Cyclopædia of Political Science, Political Economy, and the Political History of the United States

Edited by: Lalor, John J.
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New York: Maynard, Merrill, and Co.
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Includes articles by Frédéric Bastiat, Gustave de Molinari, Henry George, J. B. Say, Francis A. Walker, and more.
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BASTILLE. In former times the term bastille denoted a fortification extra muros, a temporary construction for the siege or the defense of cities. In our day it is applied more particularly to the castle erected in the year 1380, under Charles VI., in the quarter of Paris called Saint-Antoine.


—It was at first intended that the bastille should serve as a stronghold of defense against aggressions from without. We need, however, say nothing here of the part it has played in history as a military post. We are now concerned with the bastille only as a state prison. Looked at from this stand-point, the grim old pile furnishes matter for an interesting page in the annals of the French monarchy.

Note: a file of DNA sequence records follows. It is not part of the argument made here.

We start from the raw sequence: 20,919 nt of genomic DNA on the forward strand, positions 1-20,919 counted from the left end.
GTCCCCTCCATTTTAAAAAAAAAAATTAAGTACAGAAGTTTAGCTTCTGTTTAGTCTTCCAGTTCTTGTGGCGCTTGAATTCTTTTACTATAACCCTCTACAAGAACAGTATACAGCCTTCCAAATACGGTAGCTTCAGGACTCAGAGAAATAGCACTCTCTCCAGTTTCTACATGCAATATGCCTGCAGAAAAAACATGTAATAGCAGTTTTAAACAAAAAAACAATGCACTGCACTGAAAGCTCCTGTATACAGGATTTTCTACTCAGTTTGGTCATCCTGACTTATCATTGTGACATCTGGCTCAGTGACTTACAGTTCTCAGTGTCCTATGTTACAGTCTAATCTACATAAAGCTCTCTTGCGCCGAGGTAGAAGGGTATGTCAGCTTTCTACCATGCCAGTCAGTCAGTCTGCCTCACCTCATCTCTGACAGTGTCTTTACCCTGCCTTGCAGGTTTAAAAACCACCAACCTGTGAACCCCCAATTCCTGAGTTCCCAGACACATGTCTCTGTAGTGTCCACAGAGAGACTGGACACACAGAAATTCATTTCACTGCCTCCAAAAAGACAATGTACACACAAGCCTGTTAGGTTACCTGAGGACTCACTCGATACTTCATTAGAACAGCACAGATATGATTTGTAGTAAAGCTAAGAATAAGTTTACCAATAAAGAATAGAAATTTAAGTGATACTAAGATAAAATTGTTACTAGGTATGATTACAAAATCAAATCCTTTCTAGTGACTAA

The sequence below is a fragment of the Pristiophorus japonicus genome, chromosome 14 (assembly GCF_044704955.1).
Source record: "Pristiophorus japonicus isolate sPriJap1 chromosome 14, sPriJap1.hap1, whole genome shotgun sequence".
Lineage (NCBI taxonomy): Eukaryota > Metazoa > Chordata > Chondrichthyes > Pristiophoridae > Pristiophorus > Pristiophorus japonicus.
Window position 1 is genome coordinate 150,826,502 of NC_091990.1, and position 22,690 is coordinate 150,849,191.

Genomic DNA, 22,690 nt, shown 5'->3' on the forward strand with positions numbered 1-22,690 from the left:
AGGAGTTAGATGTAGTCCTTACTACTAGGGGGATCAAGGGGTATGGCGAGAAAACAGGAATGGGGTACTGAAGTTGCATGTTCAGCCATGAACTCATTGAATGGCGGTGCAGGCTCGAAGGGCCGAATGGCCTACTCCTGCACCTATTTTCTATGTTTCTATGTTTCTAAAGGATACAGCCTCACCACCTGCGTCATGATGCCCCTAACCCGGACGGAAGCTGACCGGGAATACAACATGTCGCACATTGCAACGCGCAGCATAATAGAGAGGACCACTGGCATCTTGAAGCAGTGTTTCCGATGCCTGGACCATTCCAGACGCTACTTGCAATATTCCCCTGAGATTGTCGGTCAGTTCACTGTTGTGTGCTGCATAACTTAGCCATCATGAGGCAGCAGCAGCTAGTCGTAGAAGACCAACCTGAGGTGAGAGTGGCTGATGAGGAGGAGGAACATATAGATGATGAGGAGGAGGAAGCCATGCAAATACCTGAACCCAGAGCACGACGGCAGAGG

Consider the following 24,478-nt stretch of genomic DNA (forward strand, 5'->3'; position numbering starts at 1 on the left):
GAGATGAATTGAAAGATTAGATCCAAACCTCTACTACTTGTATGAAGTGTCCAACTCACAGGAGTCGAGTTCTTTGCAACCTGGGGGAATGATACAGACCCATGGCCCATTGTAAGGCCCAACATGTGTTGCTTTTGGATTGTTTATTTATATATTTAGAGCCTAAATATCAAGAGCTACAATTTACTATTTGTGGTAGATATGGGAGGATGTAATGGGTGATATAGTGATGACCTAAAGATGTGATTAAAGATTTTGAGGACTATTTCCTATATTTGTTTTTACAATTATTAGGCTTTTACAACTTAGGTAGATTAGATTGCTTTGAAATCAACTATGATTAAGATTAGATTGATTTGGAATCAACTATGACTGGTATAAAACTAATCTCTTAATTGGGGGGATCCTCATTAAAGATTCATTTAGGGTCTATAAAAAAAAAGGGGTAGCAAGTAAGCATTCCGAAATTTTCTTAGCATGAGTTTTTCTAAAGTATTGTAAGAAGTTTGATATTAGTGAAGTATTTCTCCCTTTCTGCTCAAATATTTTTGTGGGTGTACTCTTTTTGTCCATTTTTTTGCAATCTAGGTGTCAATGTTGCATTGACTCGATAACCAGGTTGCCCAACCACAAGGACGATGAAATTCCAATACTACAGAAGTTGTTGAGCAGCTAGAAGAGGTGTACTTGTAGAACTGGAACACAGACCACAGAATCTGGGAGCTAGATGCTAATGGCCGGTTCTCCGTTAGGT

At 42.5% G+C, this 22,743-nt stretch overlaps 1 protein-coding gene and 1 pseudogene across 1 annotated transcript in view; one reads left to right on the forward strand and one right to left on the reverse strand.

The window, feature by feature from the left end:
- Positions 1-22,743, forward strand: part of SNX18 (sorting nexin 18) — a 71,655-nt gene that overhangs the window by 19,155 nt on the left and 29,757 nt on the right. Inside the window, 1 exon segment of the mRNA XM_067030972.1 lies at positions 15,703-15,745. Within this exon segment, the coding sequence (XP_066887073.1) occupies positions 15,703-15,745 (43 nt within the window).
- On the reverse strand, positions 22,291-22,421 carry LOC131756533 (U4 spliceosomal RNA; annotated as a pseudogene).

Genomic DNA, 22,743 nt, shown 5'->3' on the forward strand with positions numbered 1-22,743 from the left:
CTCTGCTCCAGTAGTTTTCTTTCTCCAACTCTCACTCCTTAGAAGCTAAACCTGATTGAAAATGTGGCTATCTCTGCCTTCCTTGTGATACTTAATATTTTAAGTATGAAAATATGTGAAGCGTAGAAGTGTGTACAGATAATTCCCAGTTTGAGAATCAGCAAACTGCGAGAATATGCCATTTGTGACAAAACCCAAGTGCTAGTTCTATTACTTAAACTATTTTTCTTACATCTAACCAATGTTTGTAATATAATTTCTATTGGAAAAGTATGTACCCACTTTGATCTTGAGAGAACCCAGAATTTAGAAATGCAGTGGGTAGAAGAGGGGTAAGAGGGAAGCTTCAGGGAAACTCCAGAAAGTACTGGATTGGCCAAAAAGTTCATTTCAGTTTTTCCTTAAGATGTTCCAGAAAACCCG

—Hugues Aubriot who superintended the construction of the bastille, was the first prisoner to enter its walls; but political considerations had nothing to do with his incarceration. Suspected of heresy, accused, tried and convicted by ecclesiastical authority, he merely passed through the prison he had constructed. and thence to the perpetual confinement to which he had been condemned, behind the bolts in the dungeon of the bishop of Paris. The bastille became a place of confinement for prisoners of state, only when the conflict between royalty and the great vassals of the crown commenced. In 1477 we find there immured such powerful lords as Jacques d'Armagnac, the duke of Nemours. Later, when the circle of those who took an interest in the political life of the nation grew to much larger dimensions, and extended so as to embrace many of the great body of the people, members of the bourgeoisie and persons belonging to the humbler ranks of society were to be met within the walls of the bastille. But up to the middle of the seventeenth century its doors closed only on men of quality and great dignitaries, who have left legendary accounts of their captivity. Those of cardinal Balue are not the least popular if not the most interesting. However, Charles XI., who struck so rude a blow at this prince of the church, made hardly any use of the bastille. He had his own private dungeons and executioner. Among the numerous political conflicts during his reign, Jacques d'Armagnac and Balue are nearly the only ones who underwent the severe penalty of the bastille. Richelieu, who followed up the line of policy pursued by Louis XI., caused many a man of gentle or noble birth to be imprisoned or executed in the bastille. Mazarin, the successor to Richelieu, restored to liberty most of the prisoners detained by order of the cardinal-duke, and, substituting craft for violence in the government of France, he used the bastille with moderation. It was under Louis XIV. That the memorable period of religious and political proscription commenced; and it was also from the beginning of his reign that the cells of the bastille began to be overcrowded with prisoners. Fouquet and the mysterious personage known under the name of the "Man with the Iron Mask," stand out conspicuously from the throng soon to be recruited from the ranks of the dissenters from the bull Umgenitus. Jansenists, Protestants, and religious enthusiasts of every kind, filled the dungeons of the royal prison. If the regency of the duke of Orleans checked somewhat the abuse of arbitrary warrants of imprisonment, the practice of sending out letters de cachet soon became a sort of pastime for the mistresses of Louis XV. These letters de cachet or royal warrants, were frequently issued even under Louis XVI. Turgot and Malesherbes vainly attempted to effect the release of the prisoners, at least those not confined for what were called "state reasons" (raison d'etat). The weak monarch, surrounded by advisers and courtiers who would yield in nothing to the progressive ideas of the time, sacrificed his ministers and abandoned to the bastille, the melancholy prerogative of royal absolutism. But this absolutism had seen its day. When, on July 14, 1789, the bastille fell under the blows of the Parisian populace and the "French guardsmen, "it is said that the court was paralyzed with consternation It seemed to it as if monarchy had received its death stroke. Nor was this fear ungrounded The ruins of the old monarchy were soon mingled with those of the dread fortress which, for so many centuries, had stood the symbol of the omnipotence of kings.


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